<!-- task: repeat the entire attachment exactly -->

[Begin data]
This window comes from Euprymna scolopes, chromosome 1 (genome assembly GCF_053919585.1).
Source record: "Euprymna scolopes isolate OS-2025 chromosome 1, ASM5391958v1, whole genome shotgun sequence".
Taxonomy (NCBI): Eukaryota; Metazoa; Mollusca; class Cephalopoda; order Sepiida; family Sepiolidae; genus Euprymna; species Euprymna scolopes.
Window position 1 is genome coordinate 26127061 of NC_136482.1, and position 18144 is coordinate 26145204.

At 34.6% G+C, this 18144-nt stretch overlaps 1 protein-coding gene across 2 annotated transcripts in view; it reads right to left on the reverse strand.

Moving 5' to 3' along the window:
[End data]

This window comes from Euprymna scolopes, chromosome 1 (genome assembly GCF_053919585.1).
Source record: "Euprymna scolopes isolate OS-2025 chromosome 1, ASM5391958v1, whole genome shotgun sequence".
Taxonomy (NCBI): Eukaryota; Metazoa; Mollusca; class Cephalopoda; order Sepiida; family Sepiolidae; genus Euprymna; species Euprymna scolopes.
Window position 1 is genome coordinate 26127061 of NC_136482.1, and position 18144 is coordinate 26145204.

At 34.6% G+C, this 18144-nt stretch overlaps 1 protein-coding gene across 2 annotated transcripts in view; it reads right to left on the reverse strand.

Moving 5' to 3' along the window: